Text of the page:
Dewberries, which belong to the raspberry family, are grown naturally in Estonian forests. Its relative is blackberry, which can be grown in the garden. However, it thrives best in these latitudes in the greenhouse. Estonian Koch Distillery has done blackberry liqueur, using black berries grown in Estonia, extracting them in rectified spirit and sweetened with sugar. Koch Elixir liqueurs are available in SuperAlko stores in Estonia and Latvia, where a 70cl bottle currently costs around € 8.
The aroma is pretty bland, it has just a very slight berry kind of smell. The taste is also very light, has just a hint of berry flavour. There is practically no taste of blackberry at all, the liqueur is watery and lame in all ways. The aftertaste has mainly a slightly bitter pungent aroma of the rectified spirit used in the manufacturing.
Sugar has been used sparingly and is the best part in this liqueur. It can be easily sipped neat, it is not too sweet, but the liqueur does not really offer any other thrills. When mixed with water, the taste of blackberry is surprisingly even a little stronger, but still is only a nuance.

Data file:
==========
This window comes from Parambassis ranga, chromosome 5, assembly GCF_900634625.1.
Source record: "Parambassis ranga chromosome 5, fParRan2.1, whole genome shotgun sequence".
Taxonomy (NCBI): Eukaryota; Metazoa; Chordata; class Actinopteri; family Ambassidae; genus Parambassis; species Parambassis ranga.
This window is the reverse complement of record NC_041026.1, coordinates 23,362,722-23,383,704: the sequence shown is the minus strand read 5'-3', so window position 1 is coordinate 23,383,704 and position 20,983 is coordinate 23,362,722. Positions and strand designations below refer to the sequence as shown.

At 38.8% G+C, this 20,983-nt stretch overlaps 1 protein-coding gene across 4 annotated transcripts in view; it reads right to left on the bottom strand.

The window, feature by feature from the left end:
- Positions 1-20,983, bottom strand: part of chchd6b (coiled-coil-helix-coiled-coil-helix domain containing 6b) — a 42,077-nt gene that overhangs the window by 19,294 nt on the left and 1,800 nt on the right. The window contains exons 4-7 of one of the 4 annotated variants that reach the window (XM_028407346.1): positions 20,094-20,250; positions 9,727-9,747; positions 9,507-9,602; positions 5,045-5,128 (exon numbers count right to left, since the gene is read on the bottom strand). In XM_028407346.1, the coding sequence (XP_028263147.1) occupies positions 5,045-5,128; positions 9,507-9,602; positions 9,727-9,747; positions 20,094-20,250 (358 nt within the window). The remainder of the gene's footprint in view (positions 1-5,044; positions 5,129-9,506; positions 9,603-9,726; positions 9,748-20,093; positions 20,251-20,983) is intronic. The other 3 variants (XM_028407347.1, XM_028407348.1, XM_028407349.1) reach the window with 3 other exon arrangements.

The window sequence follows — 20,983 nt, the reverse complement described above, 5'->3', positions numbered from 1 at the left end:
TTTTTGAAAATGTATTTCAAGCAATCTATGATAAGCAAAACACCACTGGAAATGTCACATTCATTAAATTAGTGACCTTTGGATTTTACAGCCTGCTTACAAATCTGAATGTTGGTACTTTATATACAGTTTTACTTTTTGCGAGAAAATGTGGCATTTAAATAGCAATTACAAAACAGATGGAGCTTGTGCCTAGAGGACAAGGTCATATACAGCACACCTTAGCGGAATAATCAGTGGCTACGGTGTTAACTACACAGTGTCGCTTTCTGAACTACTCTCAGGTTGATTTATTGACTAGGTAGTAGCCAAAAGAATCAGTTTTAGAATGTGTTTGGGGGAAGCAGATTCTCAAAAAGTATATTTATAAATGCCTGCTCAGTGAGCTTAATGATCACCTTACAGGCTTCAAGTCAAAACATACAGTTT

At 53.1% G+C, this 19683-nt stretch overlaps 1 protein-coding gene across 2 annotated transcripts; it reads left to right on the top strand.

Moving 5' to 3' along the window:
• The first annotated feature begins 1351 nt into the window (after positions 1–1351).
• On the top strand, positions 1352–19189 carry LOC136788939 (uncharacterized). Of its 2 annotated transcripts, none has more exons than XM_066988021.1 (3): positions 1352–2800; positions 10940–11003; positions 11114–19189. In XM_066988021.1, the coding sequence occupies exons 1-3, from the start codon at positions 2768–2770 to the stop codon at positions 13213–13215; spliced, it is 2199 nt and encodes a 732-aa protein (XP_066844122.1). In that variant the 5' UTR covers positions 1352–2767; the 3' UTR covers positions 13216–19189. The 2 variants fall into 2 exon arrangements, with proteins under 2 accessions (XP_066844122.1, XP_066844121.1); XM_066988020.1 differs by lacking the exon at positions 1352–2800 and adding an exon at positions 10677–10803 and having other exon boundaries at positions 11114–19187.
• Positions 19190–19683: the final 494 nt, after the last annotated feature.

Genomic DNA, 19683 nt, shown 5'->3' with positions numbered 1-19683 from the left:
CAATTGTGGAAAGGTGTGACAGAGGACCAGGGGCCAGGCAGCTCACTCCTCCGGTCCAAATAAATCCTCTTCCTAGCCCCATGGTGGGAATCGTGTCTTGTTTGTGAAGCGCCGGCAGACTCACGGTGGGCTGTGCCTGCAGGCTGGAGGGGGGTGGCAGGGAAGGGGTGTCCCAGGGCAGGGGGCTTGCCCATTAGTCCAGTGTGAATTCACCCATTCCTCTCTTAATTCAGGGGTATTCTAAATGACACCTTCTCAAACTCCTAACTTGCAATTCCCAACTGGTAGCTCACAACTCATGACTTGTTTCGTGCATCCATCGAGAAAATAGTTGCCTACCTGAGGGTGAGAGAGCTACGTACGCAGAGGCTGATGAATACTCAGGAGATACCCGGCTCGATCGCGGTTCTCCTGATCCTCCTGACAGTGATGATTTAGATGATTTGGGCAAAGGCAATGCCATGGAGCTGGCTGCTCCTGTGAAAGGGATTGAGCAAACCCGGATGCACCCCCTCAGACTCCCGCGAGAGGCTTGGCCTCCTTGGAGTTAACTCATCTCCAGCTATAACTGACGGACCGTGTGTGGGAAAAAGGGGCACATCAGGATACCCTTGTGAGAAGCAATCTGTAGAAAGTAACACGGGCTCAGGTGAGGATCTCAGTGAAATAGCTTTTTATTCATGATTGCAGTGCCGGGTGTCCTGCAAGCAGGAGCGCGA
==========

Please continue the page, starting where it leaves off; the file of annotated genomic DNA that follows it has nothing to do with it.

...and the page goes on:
It’s hard to find anything positive about the Koch Elixir Blackberry, besides being drinkable, meaning it’s not disgustingly sugary. The liqueur has clearly left too quickly for production. The recipe should have been developed a lot further, looking for different production methods, spices or herbs that would have enhanced the taste of the blackberry. If you compare it to even one of the most famous black raspberry liqueurs, Chambord, Koch Elixir is just a distant cousin of it. Koch Blackberry is the weakest liqueur in the Elixir series and is worth leaving the store shelf to collect dust.